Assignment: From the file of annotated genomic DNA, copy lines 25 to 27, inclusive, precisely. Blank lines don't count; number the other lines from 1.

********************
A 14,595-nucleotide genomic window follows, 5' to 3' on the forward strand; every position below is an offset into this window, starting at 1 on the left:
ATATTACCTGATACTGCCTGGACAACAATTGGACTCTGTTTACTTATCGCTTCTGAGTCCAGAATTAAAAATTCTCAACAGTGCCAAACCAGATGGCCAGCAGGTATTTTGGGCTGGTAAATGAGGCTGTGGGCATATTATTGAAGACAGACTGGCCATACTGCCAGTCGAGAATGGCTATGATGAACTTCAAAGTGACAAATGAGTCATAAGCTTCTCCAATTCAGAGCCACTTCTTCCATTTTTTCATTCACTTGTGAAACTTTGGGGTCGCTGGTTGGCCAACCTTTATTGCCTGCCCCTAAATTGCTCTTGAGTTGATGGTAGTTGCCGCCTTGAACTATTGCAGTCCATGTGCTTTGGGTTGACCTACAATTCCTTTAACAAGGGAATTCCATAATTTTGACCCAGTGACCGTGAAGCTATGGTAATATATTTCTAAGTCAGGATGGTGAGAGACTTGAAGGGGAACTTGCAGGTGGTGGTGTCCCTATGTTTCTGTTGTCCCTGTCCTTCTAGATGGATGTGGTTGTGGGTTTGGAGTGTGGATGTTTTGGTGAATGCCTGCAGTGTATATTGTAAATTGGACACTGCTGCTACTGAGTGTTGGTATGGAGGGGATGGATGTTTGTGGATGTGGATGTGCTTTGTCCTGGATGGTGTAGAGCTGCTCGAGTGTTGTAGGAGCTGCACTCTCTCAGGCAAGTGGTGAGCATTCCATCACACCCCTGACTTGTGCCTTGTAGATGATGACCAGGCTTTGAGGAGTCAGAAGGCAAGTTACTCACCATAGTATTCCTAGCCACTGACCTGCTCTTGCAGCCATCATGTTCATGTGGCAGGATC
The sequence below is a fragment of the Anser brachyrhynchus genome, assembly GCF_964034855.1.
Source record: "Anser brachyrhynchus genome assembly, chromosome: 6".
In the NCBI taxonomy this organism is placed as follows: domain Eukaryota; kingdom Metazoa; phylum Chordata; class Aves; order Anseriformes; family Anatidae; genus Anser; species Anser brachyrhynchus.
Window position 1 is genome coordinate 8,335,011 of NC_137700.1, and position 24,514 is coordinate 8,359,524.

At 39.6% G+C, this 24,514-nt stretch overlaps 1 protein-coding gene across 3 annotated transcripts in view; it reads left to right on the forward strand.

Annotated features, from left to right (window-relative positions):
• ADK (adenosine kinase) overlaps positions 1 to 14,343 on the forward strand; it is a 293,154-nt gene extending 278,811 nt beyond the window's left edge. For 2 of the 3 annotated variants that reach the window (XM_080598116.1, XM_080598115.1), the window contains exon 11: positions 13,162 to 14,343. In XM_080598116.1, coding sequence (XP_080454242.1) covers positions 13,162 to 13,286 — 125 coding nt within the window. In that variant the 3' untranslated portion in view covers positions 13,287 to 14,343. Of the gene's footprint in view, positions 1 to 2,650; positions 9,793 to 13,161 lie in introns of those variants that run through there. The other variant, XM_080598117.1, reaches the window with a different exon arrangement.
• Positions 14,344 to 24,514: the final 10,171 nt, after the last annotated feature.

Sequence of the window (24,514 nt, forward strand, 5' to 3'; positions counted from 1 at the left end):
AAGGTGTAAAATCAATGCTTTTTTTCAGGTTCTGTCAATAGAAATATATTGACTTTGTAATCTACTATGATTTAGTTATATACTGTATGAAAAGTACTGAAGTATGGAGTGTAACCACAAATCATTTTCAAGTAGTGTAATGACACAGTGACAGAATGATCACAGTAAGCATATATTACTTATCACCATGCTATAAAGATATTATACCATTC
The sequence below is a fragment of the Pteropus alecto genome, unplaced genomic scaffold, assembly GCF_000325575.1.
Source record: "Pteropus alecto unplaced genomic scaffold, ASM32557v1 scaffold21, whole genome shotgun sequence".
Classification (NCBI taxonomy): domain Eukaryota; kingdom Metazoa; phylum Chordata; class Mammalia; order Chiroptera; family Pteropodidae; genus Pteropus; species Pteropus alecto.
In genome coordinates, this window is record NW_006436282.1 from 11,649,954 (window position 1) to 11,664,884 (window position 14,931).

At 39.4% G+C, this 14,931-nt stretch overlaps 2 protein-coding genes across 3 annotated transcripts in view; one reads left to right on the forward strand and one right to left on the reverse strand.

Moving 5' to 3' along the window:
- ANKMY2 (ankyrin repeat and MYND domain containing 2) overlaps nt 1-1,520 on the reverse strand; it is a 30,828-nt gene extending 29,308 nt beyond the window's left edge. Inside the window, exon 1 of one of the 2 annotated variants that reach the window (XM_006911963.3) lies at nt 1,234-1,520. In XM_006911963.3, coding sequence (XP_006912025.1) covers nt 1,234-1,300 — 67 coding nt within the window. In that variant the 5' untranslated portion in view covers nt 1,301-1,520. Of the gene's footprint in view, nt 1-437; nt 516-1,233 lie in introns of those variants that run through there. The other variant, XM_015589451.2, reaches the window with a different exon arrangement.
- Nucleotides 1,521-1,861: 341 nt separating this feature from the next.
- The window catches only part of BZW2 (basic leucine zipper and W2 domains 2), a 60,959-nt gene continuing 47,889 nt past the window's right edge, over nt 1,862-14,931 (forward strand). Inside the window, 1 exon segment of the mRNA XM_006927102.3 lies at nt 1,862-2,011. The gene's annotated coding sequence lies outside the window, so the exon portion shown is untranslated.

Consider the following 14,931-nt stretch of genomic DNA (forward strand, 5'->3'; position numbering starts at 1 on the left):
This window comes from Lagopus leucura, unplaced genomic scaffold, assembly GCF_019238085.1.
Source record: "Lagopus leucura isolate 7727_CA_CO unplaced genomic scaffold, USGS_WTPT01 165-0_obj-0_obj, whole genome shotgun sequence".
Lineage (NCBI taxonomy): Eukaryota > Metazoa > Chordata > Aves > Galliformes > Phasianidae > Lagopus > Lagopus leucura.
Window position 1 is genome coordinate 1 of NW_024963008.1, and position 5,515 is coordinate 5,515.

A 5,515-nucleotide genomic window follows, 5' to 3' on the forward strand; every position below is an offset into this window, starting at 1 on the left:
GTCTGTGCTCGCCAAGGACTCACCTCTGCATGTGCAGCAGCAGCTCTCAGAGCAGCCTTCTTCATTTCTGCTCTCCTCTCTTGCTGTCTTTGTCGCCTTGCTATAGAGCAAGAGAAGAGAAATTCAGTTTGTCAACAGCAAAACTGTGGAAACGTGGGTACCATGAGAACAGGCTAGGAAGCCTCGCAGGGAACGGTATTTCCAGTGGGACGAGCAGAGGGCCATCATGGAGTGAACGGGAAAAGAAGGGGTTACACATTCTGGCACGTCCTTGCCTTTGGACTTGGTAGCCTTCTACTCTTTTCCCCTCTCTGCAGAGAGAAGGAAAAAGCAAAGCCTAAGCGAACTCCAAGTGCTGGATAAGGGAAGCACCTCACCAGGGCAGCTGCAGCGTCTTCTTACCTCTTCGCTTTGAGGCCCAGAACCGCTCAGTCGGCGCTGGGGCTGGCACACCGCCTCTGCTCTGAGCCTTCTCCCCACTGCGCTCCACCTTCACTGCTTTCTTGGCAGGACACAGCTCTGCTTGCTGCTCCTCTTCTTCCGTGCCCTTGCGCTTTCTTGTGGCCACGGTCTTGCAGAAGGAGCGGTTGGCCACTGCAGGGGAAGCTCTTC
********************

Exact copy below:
Lineage (NCBI taxonomy): Eukaryota > Metazoa > Chordata > Aves > Galliformes > Phasianidae > Lagopus > Lagopus leucura.
Window position 1 is genome coordinate 1 of NW_024963008.1, and position 5,515 is coordinate 5,515.

A 5,515-nucleotide genomic window follows, 5' to 3' on the forward strand; every position below is an offset into this window, starting at 1 on the left: